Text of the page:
Sydney, Australia, 21 May 2014: Access to clean water is one of the biggest obstacles to education facing girls in rural Ethiopia, child-focused aid organisation ChildFund Australia said today.
This follows a World Bank report released last week which finds that girls with little or no education are far more likely to be married as children, suffer domestic violence, live in poverty, and lack a say in household spending or their own health care.
In Ethiopia, less than half (47%) of young women aged 15-24 can read and write. This is largely due to the fact that most domestic chores fall to mothers and their female children. In some rural areas, it is not uncommon to spend six hours a day collecting water for the family, making it impossible for girls to attend school on a regular basis.
ChildFund interviewed women and girls in a rural village in the Silti Woreda district of Ethiopia about the impact of access to water on their lives. They described not only the physical burden of carrying water over long distances ÛÒ each jerry can weighs around 20kg when full – but the impact on their health and education.
“It’s mostly the children who fetch the water,” said Fetya, 14. “Even though we travel three hours to get it, it’s still not pure water. We get diseases like diarrhoea and typhoid.”
Manuhlshal, 16, said: “Most of the time I’m the one to fetch water for the family. Once school is finished, around 3pm, I go and fetch water. It takes me about one-and-a-half hours. I have to wait in a long line once I get there. If I have homework or studies, I can’t do it. If we had water near our home, I’d have more time to study after school. If we had water, I could focus on education. I could achieve more.”
A powerful new video produced by ChildFund follows 12-year-old Aleyka on her daily journey to collect water. Aleyka spends an hour each morning before school fetching dirty river water for her family’s cleaning needs, and another three hours each night walking along rocky paths, dusty roads and a busy highway to the nearest town to collect fresh water for cooking and drinking.
“I spend four hours walking to fetch water every day,” Aleyka said. “I get so tired from the journey. It takes up all the time I have to study. I’d rather be reading. If we had water in our village, even just a 10-minute walk away, we could do so much. My family could keep clean and not have to bathe with dirty river water. We could have a garden in the back with carrots and greens. Best of all, I’d have time to study.”
Nigel Spence, CEO of ChildFund Australia, said: “Access to clean water is one of the biggest issues affecting children in rural Ethiopia. Women and girls bear the primary responsibility for water collection, which means a huge part of their day is spent walking great distances simply for their families to survive. It prevents girls from attending school and focusing on their studies, which means they are more likely to be stuck in a cycle of poverty.”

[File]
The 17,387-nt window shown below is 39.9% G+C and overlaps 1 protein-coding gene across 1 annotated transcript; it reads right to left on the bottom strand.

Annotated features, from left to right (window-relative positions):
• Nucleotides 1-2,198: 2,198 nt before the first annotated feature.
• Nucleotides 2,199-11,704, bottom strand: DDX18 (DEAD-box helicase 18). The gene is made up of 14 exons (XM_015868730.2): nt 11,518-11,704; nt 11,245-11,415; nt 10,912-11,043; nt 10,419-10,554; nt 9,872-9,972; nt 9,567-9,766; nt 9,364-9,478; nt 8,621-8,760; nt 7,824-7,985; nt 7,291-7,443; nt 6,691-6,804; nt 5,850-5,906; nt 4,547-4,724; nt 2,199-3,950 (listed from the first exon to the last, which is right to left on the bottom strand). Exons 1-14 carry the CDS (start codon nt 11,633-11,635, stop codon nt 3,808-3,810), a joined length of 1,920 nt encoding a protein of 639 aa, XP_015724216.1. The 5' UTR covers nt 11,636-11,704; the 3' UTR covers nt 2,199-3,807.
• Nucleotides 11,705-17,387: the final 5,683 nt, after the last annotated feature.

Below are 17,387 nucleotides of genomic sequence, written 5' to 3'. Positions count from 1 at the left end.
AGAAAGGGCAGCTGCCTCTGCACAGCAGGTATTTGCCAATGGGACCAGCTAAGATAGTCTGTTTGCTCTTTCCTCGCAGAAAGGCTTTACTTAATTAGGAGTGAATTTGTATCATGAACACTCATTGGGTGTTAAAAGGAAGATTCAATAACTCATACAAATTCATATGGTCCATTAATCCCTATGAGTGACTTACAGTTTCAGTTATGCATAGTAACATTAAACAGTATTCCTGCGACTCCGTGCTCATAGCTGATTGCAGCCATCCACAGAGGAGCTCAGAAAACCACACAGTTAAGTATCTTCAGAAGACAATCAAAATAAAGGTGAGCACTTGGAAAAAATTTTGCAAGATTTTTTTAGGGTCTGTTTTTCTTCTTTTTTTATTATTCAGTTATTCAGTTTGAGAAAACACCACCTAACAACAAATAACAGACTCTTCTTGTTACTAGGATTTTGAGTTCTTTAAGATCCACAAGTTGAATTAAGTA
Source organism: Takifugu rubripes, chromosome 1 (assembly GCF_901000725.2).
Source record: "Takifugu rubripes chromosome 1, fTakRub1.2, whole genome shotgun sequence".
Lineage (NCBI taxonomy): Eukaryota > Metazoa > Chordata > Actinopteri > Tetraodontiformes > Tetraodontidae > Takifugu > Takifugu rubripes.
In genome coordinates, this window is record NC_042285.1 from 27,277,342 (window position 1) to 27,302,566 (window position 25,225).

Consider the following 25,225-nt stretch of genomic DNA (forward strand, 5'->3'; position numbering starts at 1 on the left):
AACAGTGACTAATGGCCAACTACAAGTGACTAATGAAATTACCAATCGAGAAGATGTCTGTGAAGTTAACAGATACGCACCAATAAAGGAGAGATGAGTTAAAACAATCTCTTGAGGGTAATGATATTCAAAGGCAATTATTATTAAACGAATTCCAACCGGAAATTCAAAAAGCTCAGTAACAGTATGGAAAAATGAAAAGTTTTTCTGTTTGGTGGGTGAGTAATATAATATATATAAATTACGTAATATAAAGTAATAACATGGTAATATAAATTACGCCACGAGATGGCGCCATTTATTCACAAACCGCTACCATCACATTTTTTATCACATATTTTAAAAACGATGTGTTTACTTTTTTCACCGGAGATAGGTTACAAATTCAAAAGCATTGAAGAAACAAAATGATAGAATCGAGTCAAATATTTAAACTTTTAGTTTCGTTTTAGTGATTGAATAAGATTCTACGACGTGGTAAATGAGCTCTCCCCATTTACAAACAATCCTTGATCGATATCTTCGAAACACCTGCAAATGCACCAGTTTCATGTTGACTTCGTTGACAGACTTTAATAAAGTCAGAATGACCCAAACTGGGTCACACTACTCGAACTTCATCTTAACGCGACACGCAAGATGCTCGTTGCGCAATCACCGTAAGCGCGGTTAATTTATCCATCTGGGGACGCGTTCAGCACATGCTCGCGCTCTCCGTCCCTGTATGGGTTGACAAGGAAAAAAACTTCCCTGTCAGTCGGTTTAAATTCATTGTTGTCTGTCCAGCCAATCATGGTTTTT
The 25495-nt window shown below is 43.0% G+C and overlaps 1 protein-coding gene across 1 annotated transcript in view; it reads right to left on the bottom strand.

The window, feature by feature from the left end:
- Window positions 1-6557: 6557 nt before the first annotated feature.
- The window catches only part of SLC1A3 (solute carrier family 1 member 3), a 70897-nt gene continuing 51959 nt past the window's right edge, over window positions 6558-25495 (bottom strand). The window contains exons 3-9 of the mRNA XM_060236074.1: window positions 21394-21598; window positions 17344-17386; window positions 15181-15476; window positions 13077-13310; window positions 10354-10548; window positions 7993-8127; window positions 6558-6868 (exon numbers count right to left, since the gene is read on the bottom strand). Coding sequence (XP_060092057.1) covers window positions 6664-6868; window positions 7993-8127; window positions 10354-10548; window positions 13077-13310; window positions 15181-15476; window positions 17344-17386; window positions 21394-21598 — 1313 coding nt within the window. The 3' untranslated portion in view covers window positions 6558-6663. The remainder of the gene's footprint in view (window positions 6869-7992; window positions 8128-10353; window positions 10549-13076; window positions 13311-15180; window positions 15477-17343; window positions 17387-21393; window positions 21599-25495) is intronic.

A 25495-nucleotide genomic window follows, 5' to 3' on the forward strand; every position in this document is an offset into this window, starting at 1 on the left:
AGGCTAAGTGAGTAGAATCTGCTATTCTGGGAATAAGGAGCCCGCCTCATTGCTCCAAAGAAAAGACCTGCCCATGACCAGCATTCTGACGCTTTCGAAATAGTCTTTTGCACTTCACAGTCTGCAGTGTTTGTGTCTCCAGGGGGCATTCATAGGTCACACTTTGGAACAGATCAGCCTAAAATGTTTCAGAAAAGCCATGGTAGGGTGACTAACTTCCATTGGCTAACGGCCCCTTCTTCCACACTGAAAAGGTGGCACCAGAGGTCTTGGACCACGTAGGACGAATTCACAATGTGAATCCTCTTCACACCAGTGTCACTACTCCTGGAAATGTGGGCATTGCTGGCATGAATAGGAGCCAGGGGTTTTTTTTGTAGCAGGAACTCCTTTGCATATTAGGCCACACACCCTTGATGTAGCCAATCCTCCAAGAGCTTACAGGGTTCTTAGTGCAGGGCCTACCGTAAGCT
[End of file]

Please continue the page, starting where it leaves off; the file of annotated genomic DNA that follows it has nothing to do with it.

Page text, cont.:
ChildFund is raising funds to build a gravity-fed water system in Aleyka’s village that will provide a constant source of clean, fresh water within minutes of people’s homes.
This will not only increase access to safe drinking water but improve sanitation and hygiene. Currently, most children in the village are forced to wear dirty clothes for long periods as it is difficult to spare water for washing. Many children don’t have the opportunity to wash their faces and eyes daily, and as a result they are highly exposed to preventable diseases like trachoma.
Mr. Spence said: “Water projects that reduce the time children spend collecting water have much wider impacts than just providing safe drinking water. Access to clean water leads to improved health and hygiene as children are less exposed to disease. It improves education as children have more time to attend school and study. It also improves nutrition and food security by enabling families to grow crops to feed their children and generate an income.”
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WATER FACTS: ETHIOPIA
- 43.4 million people in Ethiopia don’t have access to safe water.
- Collecting water takes 30 minutes or longer for almost half (48%) of the rural population.
- In rural households women are 10 times more likely than men to fetch the water for the household (71% versus 7%). Female children under the age of 15 are three times more likely than male children to fetch water (12% versus 4%).
- Progress is being made. Today in Ethiopia, more than half of the population (58%) has access to an improved source of drinking water, compared to 14% in 1990. Ethiopia is on track to achieve the Millennium Development Goal target related to water, where 62% of the population should access improved sources of drinking water by 2015.
Statistical information sourced from: Ethiopia Demographic and Health Survey 2011; Ethiopia Gender Survey: a study in seven regions; Ethiopia MDGs Report 2012; Progress on Drinking Water and Sanitation 2012; United Nations – Water and Gender